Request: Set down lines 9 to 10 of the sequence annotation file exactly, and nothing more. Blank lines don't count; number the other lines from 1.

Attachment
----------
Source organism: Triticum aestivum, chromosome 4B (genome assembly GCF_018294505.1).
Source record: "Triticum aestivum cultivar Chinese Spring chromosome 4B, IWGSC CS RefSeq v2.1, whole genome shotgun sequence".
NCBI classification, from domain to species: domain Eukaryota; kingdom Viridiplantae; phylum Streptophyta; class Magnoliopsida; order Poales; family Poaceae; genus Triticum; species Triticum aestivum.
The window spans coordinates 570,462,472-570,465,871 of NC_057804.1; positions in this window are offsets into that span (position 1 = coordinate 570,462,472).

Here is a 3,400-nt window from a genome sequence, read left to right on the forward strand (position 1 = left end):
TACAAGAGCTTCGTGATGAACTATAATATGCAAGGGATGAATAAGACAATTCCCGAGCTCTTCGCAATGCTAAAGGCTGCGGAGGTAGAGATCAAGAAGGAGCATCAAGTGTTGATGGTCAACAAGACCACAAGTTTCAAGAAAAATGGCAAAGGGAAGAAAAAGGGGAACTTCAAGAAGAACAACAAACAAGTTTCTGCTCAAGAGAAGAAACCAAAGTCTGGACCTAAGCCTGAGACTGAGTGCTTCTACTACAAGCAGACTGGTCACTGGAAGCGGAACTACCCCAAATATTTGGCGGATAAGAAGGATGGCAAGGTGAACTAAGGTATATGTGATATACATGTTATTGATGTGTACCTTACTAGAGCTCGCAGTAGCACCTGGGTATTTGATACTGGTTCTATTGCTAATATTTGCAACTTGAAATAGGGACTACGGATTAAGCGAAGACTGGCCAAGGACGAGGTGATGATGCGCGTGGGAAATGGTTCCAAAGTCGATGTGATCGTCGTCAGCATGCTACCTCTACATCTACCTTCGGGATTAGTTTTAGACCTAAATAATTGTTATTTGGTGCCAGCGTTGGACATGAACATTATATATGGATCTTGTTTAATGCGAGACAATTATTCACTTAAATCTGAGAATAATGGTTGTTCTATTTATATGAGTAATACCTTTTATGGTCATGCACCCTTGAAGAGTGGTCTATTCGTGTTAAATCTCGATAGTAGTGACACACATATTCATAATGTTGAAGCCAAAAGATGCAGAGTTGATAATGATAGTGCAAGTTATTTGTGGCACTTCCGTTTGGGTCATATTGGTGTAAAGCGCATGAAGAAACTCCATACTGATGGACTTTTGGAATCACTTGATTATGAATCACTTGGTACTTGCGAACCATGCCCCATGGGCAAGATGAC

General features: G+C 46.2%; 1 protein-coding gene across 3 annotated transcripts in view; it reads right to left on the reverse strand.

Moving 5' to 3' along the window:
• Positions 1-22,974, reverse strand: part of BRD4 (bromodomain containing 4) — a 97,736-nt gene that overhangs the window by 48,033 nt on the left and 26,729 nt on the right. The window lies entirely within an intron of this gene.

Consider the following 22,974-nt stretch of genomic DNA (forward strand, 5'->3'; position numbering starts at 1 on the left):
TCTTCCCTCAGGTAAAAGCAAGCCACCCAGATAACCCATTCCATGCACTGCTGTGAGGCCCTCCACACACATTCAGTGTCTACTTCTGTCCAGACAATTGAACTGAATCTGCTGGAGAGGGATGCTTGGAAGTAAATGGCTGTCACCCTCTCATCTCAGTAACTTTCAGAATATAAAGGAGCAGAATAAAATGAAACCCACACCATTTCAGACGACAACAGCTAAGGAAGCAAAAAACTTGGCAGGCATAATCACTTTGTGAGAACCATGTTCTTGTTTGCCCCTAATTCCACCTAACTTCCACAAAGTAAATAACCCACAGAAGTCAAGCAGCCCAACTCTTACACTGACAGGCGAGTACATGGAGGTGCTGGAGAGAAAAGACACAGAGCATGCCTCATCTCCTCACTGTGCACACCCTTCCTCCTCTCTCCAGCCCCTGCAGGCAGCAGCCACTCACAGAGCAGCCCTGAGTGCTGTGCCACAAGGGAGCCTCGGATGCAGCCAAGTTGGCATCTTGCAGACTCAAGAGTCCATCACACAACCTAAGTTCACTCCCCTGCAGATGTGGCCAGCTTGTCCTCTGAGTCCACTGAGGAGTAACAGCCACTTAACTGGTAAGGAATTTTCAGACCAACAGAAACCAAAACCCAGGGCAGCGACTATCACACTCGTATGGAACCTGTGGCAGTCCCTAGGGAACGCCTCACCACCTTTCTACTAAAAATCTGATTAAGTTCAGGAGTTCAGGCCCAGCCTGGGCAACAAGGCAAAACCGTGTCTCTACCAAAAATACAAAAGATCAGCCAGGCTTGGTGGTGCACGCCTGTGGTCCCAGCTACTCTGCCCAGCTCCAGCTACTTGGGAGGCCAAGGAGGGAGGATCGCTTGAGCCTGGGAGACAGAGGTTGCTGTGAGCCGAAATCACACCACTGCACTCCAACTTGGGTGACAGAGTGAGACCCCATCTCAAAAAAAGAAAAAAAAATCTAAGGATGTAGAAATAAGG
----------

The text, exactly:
• Positions 1-22,974, reverse strand: part of BRD4 (bromodomain containing 4) — a 97,736-nt gene that overhangs the window by 48,033 nt on the left and 26,729 nt on the right. The window lies entirely within an intron of this gene.

Consider the following 22,974-nt stretch of genomic DNA (forward strand, 5'->3'; position numbering starts at 1 on the left):